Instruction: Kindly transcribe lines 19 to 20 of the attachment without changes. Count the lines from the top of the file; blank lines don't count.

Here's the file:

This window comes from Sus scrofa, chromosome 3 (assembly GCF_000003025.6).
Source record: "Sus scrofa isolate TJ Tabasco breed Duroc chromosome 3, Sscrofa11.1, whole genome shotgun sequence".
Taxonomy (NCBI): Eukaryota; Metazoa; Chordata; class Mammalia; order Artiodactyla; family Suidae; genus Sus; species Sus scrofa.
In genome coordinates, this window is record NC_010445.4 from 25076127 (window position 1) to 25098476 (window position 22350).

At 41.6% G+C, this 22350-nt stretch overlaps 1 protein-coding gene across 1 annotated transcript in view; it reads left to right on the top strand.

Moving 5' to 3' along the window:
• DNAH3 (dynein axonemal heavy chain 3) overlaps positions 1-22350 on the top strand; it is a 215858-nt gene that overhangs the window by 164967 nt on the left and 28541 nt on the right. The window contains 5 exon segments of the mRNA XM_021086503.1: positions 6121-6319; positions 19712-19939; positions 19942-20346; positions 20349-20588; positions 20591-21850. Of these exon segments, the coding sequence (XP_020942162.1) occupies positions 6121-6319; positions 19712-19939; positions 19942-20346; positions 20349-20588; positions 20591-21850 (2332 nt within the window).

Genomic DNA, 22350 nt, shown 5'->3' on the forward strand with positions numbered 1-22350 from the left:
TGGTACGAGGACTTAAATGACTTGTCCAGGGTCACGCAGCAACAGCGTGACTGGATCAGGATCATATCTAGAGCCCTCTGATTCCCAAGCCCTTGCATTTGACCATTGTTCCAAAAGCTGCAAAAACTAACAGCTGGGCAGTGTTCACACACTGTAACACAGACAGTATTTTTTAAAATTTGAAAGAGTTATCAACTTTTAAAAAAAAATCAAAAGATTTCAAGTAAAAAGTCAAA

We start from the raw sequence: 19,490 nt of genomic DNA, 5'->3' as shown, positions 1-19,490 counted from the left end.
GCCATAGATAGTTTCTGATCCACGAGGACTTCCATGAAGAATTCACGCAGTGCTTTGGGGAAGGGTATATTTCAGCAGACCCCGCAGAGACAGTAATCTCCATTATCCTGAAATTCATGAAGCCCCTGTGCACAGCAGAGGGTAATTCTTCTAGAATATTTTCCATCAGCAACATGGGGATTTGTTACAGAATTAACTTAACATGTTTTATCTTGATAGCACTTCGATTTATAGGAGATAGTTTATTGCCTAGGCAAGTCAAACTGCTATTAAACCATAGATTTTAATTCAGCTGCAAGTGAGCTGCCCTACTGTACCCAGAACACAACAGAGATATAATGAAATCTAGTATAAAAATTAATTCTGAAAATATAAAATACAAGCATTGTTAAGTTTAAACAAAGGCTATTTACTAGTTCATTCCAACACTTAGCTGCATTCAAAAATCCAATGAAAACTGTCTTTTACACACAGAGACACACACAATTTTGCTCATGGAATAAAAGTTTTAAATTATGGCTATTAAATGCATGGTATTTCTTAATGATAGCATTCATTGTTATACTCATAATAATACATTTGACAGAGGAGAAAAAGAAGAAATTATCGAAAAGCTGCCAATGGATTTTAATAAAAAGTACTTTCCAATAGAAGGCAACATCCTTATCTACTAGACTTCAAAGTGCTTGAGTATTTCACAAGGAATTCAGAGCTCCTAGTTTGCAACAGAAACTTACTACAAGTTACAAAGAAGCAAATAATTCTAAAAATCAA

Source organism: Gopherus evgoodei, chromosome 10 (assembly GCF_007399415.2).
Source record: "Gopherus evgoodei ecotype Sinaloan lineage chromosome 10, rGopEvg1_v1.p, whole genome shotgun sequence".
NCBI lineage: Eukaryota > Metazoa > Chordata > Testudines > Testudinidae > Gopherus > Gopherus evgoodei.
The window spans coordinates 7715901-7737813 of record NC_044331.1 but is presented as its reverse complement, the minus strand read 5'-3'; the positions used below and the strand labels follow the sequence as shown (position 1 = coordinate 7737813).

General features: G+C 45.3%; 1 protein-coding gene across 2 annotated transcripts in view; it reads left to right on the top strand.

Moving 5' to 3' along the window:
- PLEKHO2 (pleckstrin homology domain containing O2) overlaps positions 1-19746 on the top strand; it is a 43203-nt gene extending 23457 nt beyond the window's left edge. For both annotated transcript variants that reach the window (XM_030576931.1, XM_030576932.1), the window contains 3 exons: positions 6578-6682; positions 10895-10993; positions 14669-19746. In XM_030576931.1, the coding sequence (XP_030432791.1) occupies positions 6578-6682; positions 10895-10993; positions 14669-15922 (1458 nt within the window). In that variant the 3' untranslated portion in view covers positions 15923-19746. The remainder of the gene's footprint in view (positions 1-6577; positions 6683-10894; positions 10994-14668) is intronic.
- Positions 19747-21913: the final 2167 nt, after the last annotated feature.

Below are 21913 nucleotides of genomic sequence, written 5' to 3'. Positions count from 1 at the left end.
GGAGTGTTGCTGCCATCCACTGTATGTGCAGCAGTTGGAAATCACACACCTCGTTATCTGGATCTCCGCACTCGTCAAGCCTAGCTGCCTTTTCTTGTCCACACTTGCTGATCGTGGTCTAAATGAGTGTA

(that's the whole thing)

- Positions 19747-21913: the final 2167 nt, after the last annotated feature.

Below are 21913 nucleotides of genomic sequence, written 5' to 3'. Positions count from 1 at the left end.